Pediatric heart disease has warning signs and symptoms that can go unnoticed. It is important to recognize the following:
- Fainting or near-fainting during or after exercise, emotion or surprise
- Dizziness or lightheadedness
- Extreme fatigue associated with exercise
- Extreme shortness of breath associated with exercise
- Discomfort, pain or pressure in chest during or after exercise
- Skipping or racing heartbeats
- High blood pressure
- Congenital heart abnormality
- Family history of sudden death prior to age 50 or known heart abnormalities
Not all episodes of sudden cardiac arrest are preventable because many of the kids do not have symptoms until they have the episode. For this reason, secondary prevention strategies are important.
Our goal is for every school to have an Emergency Response Team, Emergency Response Plan and an AED drill in place to test their emergency response. We know that in order to do a CPR/AED training and/or an AED drill, you need certain equipment that's not always available to your school. Project ADAM is here to help. We invite you to access our CPR Equipment Library to view what's available for checkout.
- Chapter 1: The Adam in Project ADAM
- Chapter 2: Understanding Sudden Cardiac Arrest
- Chapter 3: Being Prepared in a Cardiac Emergency
- Chapter 4: Implementing Project ADAM in Your School
- AED Drill
- Learn How to Save a Life using an AED and Hands Only CPR!
Our program in the news
First heart safe school in Parker County
44 schools in a district are heart safe
Project ADAM AED saves Mansfield teen's life
Mansfield coaches and nurse save teen's life during football practice
Be an advocate
Project ADAM saves lives, but only with help from parents like YOU. Please share our program flyer with your child's principal, school nurse and/or any other school staff members. Together, we can make sure your school is a Heart Safe environment for all.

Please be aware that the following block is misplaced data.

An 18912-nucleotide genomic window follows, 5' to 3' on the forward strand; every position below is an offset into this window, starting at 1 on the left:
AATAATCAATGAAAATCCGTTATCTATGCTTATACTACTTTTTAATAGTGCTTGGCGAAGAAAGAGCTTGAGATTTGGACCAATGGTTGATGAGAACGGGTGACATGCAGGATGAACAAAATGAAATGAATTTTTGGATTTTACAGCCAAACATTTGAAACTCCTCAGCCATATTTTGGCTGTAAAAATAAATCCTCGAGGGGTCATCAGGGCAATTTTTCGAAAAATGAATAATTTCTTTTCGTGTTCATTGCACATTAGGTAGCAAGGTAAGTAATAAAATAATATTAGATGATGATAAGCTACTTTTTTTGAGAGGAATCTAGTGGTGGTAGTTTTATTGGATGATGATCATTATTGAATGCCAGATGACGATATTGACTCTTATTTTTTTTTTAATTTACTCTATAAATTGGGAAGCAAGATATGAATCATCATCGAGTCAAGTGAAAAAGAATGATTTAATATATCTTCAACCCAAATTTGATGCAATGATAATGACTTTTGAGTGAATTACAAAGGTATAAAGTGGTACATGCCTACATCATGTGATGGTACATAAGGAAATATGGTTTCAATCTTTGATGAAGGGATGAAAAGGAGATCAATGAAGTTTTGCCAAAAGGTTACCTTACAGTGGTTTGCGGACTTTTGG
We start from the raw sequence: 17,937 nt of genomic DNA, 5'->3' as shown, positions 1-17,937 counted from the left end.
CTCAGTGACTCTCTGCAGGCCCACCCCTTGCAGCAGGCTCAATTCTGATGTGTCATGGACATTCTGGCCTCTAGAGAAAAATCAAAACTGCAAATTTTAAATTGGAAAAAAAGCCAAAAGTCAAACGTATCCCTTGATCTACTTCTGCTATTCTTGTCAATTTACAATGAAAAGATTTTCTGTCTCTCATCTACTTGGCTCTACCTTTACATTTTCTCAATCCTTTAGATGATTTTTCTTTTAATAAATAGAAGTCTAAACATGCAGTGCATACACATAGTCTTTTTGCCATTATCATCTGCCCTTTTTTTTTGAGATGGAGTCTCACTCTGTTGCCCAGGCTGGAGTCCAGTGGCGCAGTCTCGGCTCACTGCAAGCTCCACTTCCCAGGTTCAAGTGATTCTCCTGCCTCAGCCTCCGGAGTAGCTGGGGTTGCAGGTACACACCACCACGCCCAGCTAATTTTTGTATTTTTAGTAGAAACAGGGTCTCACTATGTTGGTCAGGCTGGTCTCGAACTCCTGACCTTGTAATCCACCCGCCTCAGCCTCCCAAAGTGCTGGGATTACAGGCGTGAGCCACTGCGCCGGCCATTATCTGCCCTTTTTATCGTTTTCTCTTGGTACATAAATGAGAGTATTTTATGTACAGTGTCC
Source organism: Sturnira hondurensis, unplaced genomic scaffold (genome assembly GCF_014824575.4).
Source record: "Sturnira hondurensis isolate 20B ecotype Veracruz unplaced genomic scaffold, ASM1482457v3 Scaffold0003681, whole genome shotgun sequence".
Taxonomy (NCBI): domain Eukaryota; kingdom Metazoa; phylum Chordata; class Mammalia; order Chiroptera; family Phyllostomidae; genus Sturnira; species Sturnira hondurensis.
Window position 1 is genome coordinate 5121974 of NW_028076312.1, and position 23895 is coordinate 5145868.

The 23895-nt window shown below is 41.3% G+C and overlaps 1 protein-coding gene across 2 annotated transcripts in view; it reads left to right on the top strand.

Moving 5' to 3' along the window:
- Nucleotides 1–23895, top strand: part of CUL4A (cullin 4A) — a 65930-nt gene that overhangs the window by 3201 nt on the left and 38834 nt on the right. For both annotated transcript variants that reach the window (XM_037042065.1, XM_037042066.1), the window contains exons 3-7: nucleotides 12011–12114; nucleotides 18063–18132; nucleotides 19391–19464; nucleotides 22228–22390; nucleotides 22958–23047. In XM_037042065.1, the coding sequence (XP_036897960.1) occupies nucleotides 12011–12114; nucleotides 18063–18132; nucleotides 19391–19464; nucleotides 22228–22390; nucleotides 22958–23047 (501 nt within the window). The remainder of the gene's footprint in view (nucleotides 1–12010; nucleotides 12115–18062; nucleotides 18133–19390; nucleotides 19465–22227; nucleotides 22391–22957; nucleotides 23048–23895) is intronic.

- Pediatric cardiovascular risk assessment form
- American Academy Pediatrics (AAP) pre-participation exam (English) (Spanish)
- University Interscholastic League (UIL) pre-participation exam form
- University Interscholastic League (UIL) sudden cardiac arrest awareness form
- Heart Safe School Checklist
- Annual requirements to remain an active Heart Safe School
- Heart Safe School Toolkit
- AED Drill Checklist
- How to Conduct AED Drills
- AED directional signage – letter size
- AED directional signage – legal size
- How to become a Project ADAM Texas Heart Safe School
- Cardiac emergency response plan poster
- Cardiac emergency response team roster
- Pediatric SCA 2012-0144 – American Academy Of Pediatrics
- School incident form
- School readiness assessment
- Sudden cardiac arrest awareness for administrators
- Sudden cardiac arrest awareness for coaches and athletic directors
- All Staff Training Script
- Emergency Response Plan Template
Subscribe to the Project ADAM eNewsletter
Our newsletter offers valuable information for those interested in school cardiac emergency planning and preparedness. You'll also find stories of success and see how others are making a difference all across the U.S.
Subscribe to our local newsletter
Subscribe to our national newsletter
Contact our school liaison
To schedule your free school consultation and receive the steps and resources necessary to make your school a designated Project ADAM Texas Heart Safe School, contact Sarah Thieroff, Project ADAM Texas Program Coordinator, 682-885-6755 or through email at ProjectAdamTexas@cookchildrens.org.